Gay leaders to fight proposed ballpark

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Leaders of the District’s homosexual community say they will use their political clout to save a homosexual nightclub mecca that is likely to be razed to make room for a Major League Baseball stadium in Southeast.

Bob Siegel, landlord of several of the neighborhood’s homosexual strip bars and adult theaters, said Mayor Anthony A. Williams and the D.C. Council cannot continue to ignore the displacement of the homosexual entertainment district.

“The most gay commercial strip in D.C. is going to be wiped out, and [Mr. Williams] doesn’t say anything about that,” said Mr. Siegel, who is an Advisory Neighborhood Commission member for the area. “It’s like a fly swatter coming down and — boom — we are gone.”

D.C. Council member Jim Graham, Ward 1 Democrat and one of two openly homosexual council members, said he expects political pressure to defend the homosexual club scene. He said he is undecided on the stadium plan and wants to study the details before taking a position.

Council member David A. Catania, at-large independent and the council’s other openly homosexual member, has said he opposes public financing of the ballpark. He also said any displaced businesses deserve fair compensation and accommodations from the city.

Frank Kameny, who is considered the father of District’s homosexual rights movement in the 1970s, said the homosexual community probably cannot stop the stadium plan but has enough political leverage to win significant concessions from the city.

“Since we moved meaningfully into the political scene and became players in local politics, we achieved a considerable amount of clout and are listened to by the city council,” said Mr. Kameny, 79. “We have good friends on the council.”

Lenny Davis, manager of Glorious Health & Amusement, an X-rated homosexual movie house and video store, said many of the store’s patrons are ready to lobby the council or even demonstrate to defend the Southeast’s homosexual entertainment zone.

“The gay community is pretty strong, and if enough people go out to voice [opposition to the stadium plan], I think some consideration will be given,” said Mr. Davis, 67. “A lot of money comes into this community from gays.”

The administration selected a site near M and South Capitol streets SE for a ballpark for the new team. The location and the city’s offer to publicly finance 100 percent of the construction helped persuade baseball officials to move the Expos from Montreal to the nation’s capital — a decision announced Wednesday to much fanfare.

The mayor Friday introduced legislation to the D.C. Council that would give him authority to acquire the ballpark property through condemnation and finance the project with up to $500 million in bond issues.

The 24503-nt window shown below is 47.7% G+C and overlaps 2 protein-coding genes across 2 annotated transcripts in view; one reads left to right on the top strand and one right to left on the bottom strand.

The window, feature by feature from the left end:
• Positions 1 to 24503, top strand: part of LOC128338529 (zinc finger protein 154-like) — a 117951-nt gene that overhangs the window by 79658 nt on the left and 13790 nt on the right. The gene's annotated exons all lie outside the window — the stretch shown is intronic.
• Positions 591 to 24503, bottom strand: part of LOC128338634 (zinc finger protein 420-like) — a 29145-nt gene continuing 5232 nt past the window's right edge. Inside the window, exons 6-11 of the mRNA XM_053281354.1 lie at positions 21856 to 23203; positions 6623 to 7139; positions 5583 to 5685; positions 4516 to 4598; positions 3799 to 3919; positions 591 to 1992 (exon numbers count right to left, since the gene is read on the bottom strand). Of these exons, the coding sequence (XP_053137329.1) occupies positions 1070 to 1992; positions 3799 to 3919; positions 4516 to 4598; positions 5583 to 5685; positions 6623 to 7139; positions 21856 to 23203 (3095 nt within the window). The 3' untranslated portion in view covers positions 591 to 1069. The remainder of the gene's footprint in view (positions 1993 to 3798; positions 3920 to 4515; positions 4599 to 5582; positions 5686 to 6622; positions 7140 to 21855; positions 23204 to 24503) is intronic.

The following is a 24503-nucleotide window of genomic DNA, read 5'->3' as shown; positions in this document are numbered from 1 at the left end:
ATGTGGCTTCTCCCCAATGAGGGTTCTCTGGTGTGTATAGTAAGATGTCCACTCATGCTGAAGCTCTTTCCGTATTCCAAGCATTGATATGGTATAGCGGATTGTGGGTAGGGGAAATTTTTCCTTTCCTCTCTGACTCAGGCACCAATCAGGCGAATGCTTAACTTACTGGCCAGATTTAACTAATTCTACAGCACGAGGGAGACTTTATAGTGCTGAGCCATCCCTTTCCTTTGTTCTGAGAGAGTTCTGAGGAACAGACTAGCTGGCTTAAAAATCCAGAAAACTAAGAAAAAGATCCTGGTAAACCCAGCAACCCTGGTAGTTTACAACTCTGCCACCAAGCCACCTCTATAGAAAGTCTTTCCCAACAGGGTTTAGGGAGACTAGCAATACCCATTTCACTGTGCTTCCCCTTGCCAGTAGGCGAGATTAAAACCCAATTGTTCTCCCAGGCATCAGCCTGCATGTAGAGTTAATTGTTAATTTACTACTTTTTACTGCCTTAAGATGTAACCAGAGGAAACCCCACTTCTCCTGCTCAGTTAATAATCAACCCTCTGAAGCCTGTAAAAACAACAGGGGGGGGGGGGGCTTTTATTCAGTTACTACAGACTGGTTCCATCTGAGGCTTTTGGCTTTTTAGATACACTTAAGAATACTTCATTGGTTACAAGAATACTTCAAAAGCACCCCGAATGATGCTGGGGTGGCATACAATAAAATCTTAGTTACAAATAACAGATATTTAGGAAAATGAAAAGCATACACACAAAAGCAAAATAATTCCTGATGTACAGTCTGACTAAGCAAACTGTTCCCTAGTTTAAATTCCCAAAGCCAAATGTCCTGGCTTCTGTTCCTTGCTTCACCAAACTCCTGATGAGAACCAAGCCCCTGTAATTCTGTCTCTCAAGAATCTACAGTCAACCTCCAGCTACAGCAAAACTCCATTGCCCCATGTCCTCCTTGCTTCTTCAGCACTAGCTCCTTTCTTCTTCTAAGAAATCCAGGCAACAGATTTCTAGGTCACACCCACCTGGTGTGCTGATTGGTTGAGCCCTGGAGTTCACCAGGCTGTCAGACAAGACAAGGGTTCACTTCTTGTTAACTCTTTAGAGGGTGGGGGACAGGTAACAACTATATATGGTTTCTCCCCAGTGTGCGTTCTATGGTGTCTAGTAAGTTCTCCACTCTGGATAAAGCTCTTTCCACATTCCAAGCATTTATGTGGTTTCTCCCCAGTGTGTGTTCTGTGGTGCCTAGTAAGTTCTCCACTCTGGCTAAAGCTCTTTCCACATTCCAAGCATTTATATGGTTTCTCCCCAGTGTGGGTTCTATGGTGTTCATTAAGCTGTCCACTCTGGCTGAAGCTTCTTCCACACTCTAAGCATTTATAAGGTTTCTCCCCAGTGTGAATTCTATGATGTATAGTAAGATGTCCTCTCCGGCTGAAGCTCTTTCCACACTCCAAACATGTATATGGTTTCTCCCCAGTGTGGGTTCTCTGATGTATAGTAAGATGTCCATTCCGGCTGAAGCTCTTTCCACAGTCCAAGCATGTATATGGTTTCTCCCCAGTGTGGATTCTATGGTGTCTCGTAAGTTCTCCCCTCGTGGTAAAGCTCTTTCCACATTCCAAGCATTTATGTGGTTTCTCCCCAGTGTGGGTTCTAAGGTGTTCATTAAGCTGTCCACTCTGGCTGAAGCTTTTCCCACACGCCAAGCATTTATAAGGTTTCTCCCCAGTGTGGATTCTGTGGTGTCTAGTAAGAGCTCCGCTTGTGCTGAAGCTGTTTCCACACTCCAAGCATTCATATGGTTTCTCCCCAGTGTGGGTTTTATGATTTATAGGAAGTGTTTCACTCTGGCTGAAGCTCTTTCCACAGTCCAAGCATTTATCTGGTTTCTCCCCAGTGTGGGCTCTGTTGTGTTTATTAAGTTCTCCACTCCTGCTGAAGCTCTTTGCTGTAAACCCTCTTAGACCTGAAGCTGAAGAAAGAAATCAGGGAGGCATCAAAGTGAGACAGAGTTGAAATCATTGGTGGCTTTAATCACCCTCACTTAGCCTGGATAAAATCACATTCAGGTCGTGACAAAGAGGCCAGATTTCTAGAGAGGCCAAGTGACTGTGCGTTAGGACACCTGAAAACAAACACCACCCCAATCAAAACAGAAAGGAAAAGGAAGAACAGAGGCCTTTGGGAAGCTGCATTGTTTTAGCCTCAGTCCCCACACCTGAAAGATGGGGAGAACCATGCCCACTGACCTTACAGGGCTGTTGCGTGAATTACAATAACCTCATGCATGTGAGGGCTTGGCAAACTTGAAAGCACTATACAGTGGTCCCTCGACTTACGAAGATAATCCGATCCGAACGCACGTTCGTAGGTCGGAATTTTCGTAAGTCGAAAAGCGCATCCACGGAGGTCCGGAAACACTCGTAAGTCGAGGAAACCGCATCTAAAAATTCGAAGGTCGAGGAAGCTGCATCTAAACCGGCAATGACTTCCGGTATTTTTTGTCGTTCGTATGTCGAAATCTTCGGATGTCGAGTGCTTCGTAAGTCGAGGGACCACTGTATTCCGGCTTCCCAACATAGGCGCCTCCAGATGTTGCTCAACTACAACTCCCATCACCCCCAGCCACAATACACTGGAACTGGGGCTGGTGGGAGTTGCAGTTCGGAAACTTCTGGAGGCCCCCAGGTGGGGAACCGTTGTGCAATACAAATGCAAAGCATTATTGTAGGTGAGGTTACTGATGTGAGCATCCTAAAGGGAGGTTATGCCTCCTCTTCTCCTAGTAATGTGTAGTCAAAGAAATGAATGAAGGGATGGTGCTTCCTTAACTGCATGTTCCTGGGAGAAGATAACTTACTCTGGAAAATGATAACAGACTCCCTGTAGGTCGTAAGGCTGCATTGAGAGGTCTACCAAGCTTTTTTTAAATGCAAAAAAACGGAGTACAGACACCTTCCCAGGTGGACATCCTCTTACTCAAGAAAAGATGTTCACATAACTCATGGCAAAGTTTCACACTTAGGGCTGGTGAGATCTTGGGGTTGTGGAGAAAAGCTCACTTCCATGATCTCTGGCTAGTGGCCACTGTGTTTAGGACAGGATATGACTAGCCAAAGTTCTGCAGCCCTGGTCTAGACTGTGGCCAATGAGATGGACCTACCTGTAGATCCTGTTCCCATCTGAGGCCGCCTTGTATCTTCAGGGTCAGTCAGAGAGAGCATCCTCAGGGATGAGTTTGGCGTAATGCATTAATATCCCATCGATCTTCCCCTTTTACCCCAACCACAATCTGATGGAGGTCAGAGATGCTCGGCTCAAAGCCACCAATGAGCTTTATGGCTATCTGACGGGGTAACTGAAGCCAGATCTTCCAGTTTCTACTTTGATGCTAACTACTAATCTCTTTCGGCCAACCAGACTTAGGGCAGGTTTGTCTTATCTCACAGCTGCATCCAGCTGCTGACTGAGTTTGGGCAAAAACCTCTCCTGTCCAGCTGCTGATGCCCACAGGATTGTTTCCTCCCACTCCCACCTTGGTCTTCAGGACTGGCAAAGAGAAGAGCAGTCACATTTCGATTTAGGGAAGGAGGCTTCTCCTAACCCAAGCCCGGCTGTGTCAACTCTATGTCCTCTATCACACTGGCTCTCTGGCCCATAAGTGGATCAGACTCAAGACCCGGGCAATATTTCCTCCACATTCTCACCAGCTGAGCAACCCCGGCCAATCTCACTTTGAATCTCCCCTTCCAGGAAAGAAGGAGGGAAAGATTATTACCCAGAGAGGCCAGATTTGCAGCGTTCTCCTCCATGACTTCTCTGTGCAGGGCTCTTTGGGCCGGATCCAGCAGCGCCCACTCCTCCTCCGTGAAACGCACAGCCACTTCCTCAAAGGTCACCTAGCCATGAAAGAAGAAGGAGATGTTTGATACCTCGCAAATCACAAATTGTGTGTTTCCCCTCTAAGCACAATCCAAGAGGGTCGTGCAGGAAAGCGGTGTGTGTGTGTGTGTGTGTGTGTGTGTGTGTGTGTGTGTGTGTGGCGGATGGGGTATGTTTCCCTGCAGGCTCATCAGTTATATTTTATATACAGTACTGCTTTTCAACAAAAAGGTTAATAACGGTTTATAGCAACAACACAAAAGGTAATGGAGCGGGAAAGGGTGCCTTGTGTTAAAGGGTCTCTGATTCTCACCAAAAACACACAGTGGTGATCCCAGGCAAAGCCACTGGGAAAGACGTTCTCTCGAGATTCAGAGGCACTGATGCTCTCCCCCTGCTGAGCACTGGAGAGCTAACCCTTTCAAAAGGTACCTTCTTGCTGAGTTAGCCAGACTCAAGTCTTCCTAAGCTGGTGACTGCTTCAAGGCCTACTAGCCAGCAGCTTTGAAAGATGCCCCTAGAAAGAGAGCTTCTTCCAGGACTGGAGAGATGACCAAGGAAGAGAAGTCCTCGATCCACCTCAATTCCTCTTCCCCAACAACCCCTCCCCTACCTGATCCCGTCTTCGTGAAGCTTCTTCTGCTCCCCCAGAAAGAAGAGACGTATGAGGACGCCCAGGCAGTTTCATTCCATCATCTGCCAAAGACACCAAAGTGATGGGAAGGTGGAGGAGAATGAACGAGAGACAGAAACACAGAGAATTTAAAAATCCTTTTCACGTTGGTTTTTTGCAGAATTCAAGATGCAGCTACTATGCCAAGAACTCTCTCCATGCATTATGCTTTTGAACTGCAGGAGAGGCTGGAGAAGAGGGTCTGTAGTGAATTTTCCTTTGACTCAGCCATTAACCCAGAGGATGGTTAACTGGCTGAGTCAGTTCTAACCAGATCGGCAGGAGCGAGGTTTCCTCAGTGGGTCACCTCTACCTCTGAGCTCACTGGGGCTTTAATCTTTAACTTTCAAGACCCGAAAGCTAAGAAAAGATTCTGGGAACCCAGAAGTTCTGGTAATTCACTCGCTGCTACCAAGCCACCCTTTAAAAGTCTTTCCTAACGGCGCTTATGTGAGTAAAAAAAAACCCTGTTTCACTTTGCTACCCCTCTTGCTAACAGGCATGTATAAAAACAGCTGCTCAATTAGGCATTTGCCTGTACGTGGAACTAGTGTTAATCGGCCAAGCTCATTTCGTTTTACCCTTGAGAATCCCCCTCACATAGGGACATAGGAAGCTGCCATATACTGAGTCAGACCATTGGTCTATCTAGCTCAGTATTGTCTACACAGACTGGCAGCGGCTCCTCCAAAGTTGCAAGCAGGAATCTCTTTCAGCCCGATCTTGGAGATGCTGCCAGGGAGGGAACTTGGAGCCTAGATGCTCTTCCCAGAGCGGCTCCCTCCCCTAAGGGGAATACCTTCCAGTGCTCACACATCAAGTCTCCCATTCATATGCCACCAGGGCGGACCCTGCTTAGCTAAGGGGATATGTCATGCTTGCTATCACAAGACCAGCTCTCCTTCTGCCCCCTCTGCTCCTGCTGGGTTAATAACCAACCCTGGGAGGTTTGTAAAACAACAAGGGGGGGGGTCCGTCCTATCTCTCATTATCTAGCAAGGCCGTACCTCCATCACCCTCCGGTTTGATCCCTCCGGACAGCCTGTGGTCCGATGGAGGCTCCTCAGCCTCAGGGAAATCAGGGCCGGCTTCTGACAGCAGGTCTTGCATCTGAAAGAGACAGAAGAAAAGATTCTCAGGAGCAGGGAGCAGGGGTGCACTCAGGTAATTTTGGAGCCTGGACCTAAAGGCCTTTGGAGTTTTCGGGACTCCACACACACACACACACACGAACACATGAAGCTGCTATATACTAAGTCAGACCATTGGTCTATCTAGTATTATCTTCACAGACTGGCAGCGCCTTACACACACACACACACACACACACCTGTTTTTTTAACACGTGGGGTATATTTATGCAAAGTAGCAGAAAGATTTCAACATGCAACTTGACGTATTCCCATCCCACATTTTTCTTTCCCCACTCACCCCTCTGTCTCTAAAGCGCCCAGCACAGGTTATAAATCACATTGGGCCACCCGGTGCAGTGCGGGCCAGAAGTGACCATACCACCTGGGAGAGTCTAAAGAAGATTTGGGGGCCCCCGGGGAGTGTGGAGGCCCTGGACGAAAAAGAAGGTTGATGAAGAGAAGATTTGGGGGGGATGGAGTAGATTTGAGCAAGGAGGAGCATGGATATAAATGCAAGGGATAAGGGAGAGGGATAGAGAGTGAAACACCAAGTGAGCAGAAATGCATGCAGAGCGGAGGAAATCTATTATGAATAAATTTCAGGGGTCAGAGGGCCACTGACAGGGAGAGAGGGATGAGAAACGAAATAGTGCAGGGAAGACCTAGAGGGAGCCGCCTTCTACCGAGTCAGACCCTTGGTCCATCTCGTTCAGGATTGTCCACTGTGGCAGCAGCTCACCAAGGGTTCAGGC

The city set aside $65 million to buy the land, a sum far higher than its assessed value. But some property owners, including those of homosexual nightclubs, may dig in their heels and force the city to use eminent domain.

The $435.2 million stadium would replace about 60 properties in what is now largely a warehouse district in Southeast, including homosexual strip bars, dance clubs, adult theaters and bookstores lining O and Half streets.

The displaced businesses would include Glorious Health & Amusement, the female impersonator revue at Ziegfields, the nude stage show at the Follies and bars featuring nude male dancers, such as Wet, Secrets and La Cage Aux Follies, which is under renovation.

Homosexual night life has been a fixture of the neighborhood for more than 30 years.

“OK wouldn’t be the right way to describe the neighborhood but neither would troubled,” said Metropolitan Police Sgt. Brett Parson, supervisor of the Gay and Lesbian Liaison Unit, which is staffed by openly homosexual members. “To compare it to other parts of the city, it is no worse.”

Sgt. Parson said the area is surrounded by low-income housing and has a lot of daytime commercial traffic.

“But at night,” he said, “it becomes almost exclusively a gathering place for gay, lesbian and transgender entertainment.”

Mr. Siegel and other homosexual business leaders are clamoring for a meeting with the mayor and council members to strike a deal. They either want a new enterprise zone for homosexual clubs or a guarantee that their strip-bar licenses can transfer to suitable locations.

Otherwise, some will refuse to move, Mr. Siegel said.

The District’s zoning and liquor laws restrict where strip clubs can relocate, and community opposition could derail moves by homosexual bars, dance clubs and theaters.

“We do have a concern that the NIMBYs and the puritans who routinely object to other people being able to choose adult entertainment will make it difficult for those businesses, if displaced, to find a new location,” said Richard J. Rosendall, vice president for political affairs for the Gay and Lesbian Activists Alliance of Washington, D.C.

Mr. Williams said he was aware of the predicament facing the homosexual entertainment businesses and will work with them to find a resolution.

“I want to be very, very prudent in how we approach it,” he said. “We don’t take lightly the displacement of any business, regardless of what it is about. We want to be very serious about this.”

• Judith Person contributed to this report.

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